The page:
More train adventures…

cofI like to finish books once I’ve started them, but yesterday I gave up after thirty pages of disappointment and just left one on a train for someone else to find.

The Fuzzy and the Techie was recommended in a recent newspaper review. It tries to address the Humanities Vs STEM debate and calls for a the two fields to work together for the betterment of technology; to make it more human.

The author makes his point well very early on, but writes in a style that just didn’t sit well with me. It’s not quite businessy, and not quite academic but because of its breezy simplicity, made me think that – ironically – though it’s probably aimed at the more sympathetic humanities audience, he’d probably pitched it at time-poor and thinly (as opposed to widely) read techies.

I abandoned it with a note in the front cover to say that I hoped that whoever finds it will enjoy it. It will probably just end up in the bin the next time someone cleans the train though…

Flakensteins…

That bastion of progressive and informed thought, The Sun, has shot itself in the foot in its pursuit of ‘snowflake’ students: Snowflake students claim Frankenstein’s monster was ‘misunderstood’ — and is in fact a VICTIM.

Frankenstein1931Karloff

The NewStatesman picked up on the story today, but The Times had made the same error a few days ago (it’s behind a paywall but you get the sense of the article).

Admittedly, I’ve read Frankenstein more times than I can remember, but even on the first reading, your sympathy is with the creature and you soon realise that Victor Frankenstein is indeed the real monster of the story. It’s one of the perverse pleasures of the book – especially if you come to it from having watched the Universal and Hammer movie monsters stomping around and smashing everything. The creature is scorned, misunderstood and tortured, but he learns to read and becomes more articulate, even poetic, in describing his dreadful plight.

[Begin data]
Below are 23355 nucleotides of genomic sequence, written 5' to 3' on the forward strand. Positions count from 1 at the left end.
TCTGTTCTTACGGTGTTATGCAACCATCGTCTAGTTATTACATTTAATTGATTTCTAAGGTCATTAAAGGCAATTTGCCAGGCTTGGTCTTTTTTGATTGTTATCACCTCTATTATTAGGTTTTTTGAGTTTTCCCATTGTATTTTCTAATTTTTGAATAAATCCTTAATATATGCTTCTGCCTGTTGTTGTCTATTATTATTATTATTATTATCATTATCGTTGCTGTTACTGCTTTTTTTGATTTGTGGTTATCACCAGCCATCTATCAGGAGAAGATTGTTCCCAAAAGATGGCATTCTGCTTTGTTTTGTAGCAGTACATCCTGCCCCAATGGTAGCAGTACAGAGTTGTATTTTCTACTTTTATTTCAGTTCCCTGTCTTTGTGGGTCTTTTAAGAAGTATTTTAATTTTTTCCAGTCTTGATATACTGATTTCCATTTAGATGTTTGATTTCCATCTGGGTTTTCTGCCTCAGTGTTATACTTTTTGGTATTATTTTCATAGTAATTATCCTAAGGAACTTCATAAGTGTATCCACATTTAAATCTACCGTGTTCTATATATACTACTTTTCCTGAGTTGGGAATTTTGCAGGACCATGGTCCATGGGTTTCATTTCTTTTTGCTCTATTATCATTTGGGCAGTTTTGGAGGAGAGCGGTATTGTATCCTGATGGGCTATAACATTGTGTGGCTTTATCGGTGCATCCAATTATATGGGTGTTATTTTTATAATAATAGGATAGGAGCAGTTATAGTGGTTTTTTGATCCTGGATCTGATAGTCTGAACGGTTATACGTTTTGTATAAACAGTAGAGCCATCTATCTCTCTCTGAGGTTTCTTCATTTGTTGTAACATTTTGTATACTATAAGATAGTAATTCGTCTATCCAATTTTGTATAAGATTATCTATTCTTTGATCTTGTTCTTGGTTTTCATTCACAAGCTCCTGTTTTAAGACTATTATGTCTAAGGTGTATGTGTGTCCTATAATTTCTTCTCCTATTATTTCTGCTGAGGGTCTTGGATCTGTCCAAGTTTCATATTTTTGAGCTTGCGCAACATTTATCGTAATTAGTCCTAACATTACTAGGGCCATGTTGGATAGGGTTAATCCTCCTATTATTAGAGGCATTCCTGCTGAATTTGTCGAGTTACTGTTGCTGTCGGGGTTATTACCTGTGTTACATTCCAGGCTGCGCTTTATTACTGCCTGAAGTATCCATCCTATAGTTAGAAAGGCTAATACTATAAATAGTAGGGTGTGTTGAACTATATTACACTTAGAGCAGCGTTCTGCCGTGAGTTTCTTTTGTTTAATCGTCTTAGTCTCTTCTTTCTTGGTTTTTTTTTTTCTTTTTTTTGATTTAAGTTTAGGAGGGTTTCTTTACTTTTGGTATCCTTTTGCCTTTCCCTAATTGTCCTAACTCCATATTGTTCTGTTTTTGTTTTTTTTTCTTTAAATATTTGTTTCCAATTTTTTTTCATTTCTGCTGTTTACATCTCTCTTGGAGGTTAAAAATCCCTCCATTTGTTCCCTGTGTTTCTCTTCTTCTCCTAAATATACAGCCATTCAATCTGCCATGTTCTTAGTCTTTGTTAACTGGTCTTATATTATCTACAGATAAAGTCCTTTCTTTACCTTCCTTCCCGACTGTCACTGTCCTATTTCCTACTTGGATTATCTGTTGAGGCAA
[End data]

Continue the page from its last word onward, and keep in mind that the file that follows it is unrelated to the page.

Was there ever a gold age when journalists were well-read and educated? It seems now that whatever suits the editorial agenda will do – and I don’t suppose too many Sun readers will bother checking the facts for themselves. If they were concerned with such things, they would read The Sun

Weird writers…

Well, we’re all a bit weird aren’t we, but some seem to have explored new levels of eccentricity. Jack Milgram has put together another great infographic, this time detailing the idiosyncrasies of famous authors.

It’s one of those long scrolly ones, so click on the pic below to see it in all its glory:

quirks

Personally, I prefer to write with a fountain pen when getting down ideas, my notebooks are all Moleskines, and if I need to be really creative, I like a couple of drinks (no more!) to lubricate the cogs in my head.

This is as quirky as I get!

Fable Gazers…

gahiouwakyptaqhtr5ezSome friends are looking for funding for their literary podcast company, Fable Gazers.

Not being on any social networks, I’m limited to emailing a few people and putting the details here for both of my regular readers!

Fable Gazers was developed to produce crafted narrative podcasts with our own special twist. We plan to build stories from fact and vice versa – all with a journalistic edge and sense of fun that will inspire obsession in people who adore podcasts. If that’s you, and you love podcasts like This American Life, Serial, S-Town, then help us by donating or passing this page link on to your friends. We need your help to edit, produce and release our two podcast series.

With fab interviews with some incredible guests like Stephen Fry, romance author Harriet Evans, film producer Andy Paterson, as well as original music from a large community of musicians, we’re building our boutique podcast company and we want you to be a part of our journey.

Sounds interesting no?

Find out more and make a donation.
🙂